Tuesday, October 06, 2009
An Adventure of Economy in Gringo Guadalupe, poems by Kevin Gallagher: Article by Michael T. Steffen
An Adventure of Economy in Gringo Guadalupe,
poems by Kevin Gallagher
article by Michael T. Steffen
A nifty, true to the term “pocket” book (from the French “livre de poche”), a 7”x 4” paperback distributed by Ibbetson Street Press, Kevin Gallagher’s Gringo Guadalupe is handily organized into two sections that immediately solicit comparison.
The first section, consisting of eleven formal poems, seven sonnets and four villanelles, evokes the tradition of the sonnet sequence that recounts a narrative. Gallagher’s story in this first sequence of poems combines contemporary secular elements with traditional mystical ones. It is of a North American who moves his family (his wife…daughter…) to Mexico, to Guadalupe, to take a job in a factory. Set in lyrics, the narrative is cursory, suggestive, leaving us to make connections and put the story together. From the first line of the book we gather the narrator’s reasons for pulling up and moving across the border have somewhat to do with our current economic
Everything is too expensive to be poor.
We have heard of those with five-digit bank accounts who go to South America to live like millionaires, though it’s not easy from Gallagher’s narrative to guess that we are just so well off in Gringo Guadalupe. One curiously infers a geographical fiction here telling of the hard times we face, cutting back to more modest standards, such as, ironically, the
…one town where the employees live.
It has a school where teachers speak English.
The shopping mall is fully equipped with
TV’s and burgers—whatever you wish.
(“At the Company Orientation…, p. 6)
Yet the geographical setting also proves pivotal to the unexpected turn of events in the narrative which deepens Gallagher’s boldly spiritual reckoning, on the bridge of public language in poetry, from a deeply private experience and revelation. We won’t give the details of the story away. I’ll venture to say I appreciated Kevin Gallagher’s idea that imaginative possibilities have a different intensity and grandeur when set among a people with different beliefs and values than ours.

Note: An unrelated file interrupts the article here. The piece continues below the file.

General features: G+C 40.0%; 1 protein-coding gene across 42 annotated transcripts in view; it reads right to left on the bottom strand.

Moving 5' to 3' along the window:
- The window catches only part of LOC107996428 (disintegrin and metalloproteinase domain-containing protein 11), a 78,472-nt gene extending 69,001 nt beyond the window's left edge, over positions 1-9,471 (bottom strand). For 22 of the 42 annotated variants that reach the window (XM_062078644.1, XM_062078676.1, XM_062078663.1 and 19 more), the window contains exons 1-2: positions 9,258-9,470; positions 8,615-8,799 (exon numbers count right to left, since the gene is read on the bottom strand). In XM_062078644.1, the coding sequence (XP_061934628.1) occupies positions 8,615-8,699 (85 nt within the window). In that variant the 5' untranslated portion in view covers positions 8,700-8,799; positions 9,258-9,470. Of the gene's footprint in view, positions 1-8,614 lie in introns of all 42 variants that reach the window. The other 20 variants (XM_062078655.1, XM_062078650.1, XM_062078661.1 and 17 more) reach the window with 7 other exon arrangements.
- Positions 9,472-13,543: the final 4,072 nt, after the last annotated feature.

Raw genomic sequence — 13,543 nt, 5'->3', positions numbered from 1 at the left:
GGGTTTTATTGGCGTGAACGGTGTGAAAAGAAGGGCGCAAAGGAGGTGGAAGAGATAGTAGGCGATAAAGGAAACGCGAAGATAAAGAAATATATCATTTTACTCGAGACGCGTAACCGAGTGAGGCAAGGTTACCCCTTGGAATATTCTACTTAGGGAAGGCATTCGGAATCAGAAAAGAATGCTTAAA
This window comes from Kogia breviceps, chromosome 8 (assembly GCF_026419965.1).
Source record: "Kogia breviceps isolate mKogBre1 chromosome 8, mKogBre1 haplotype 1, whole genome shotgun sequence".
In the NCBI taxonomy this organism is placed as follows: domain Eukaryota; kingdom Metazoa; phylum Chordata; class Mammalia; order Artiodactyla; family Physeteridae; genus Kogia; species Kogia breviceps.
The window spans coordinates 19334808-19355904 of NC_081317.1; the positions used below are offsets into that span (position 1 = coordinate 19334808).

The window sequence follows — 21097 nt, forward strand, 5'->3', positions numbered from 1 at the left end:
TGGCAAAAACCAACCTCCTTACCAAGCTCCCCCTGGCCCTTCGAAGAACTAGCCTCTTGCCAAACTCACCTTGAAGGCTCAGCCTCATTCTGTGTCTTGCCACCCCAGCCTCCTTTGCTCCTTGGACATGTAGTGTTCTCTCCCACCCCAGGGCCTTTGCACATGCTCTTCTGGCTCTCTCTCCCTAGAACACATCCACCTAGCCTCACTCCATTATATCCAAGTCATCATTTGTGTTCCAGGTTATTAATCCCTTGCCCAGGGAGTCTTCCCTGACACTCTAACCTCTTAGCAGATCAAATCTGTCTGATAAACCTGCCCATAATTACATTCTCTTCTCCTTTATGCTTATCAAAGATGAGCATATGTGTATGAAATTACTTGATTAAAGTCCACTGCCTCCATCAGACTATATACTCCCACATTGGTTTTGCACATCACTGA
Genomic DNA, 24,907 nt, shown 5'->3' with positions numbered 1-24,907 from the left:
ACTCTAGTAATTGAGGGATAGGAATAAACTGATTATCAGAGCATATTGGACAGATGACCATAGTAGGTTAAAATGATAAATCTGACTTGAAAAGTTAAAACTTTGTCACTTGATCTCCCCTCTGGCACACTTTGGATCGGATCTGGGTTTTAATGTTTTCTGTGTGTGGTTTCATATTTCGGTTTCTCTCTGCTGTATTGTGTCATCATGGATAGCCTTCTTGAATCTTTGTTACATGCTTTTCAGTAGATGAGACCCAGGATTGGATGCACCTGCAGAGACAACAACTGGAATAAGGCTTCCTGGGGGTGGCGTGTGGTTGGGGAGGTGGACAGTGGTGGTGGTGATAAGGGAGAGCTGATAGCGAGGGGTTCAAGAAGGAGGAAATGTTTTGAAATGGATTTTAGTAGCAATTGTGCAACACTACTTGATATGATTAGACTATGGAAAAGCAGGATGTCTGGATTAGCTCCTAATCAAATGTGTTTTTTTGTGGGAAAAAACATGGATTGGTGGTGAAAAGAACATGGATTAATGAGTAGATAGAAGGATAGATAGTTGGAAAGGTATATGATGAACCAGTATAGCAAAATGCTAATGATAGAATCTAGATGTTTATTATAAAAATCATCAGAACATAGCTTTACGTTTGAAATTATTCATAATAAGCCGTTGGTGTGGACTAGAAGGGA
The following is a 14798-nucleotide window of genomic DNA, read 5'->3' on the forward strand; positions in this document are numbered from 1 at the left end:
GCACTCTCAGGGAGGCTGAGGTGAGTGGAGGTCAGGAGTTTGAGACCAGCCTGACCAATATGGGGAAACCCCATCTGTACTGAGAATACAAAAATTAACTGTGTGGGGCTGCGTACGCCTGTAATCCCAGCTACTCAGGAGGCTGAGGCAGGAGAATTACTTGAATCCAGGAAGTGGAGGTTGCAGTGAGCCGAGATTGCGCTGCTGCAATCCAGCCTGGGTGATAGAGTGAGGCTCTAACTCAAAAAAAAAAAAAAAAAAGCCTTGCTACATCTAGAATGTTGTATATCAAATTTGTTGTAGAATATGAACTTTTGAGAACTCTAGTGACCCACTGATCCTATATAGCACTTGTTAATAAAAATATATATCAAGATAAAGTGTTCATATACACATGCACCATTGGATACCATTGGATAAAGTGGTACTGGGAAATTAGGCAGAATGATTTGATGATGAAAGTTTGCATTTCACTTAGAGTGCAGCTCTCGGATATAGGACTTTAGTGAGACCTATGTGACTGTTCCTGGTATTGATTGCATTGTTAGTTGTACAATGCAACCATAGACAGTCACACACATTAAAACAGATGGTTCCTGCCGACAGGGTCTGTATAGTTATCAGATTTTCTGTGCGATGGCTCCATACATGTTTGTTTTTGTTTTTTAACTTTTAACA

Back to the comparison between the two sections of the book: If the opening sequence lends itself to our reading comprehension through clarity of language and buoyancy of temperament, the second part, “Frescoes,” consisting of twenty untitled sections, reads as shorthand, symbolic-imagistic, around a less determined, more cryptic challenge to the poet’s meditation.
These “enigmas” share with the poems from Gallagher’s first section a knack for juxtaposing older and newer language and imagery, as Anastasios Kozaitis has pointed out, referring to an idea from Pound and Eliot, of shaping poetic language “in perpetual pursuit to make it new.”
Gringo Guadalupe offers the reader a unique clarity of contrasts in ways to approach sustained poetic forms, while both sections remain cordial in their selective concision. We do not get the sense that Gallagher is rambling on and on.
True to its theme, economical stylistically as well as physically, this little book, aptly designed by Steven Glines at ISCS Press, in our age of pocket communication gadgets, makes for a handy companion to take along with us and read conveniently here and there wherever we have a few minutes to direct our attention to all that is urgent and persistent with us.
Gringo Guadalupe by Kevin Gallagher
is available for $10
from Ibbetson Street Press
25 School Street
Somerville MA 02143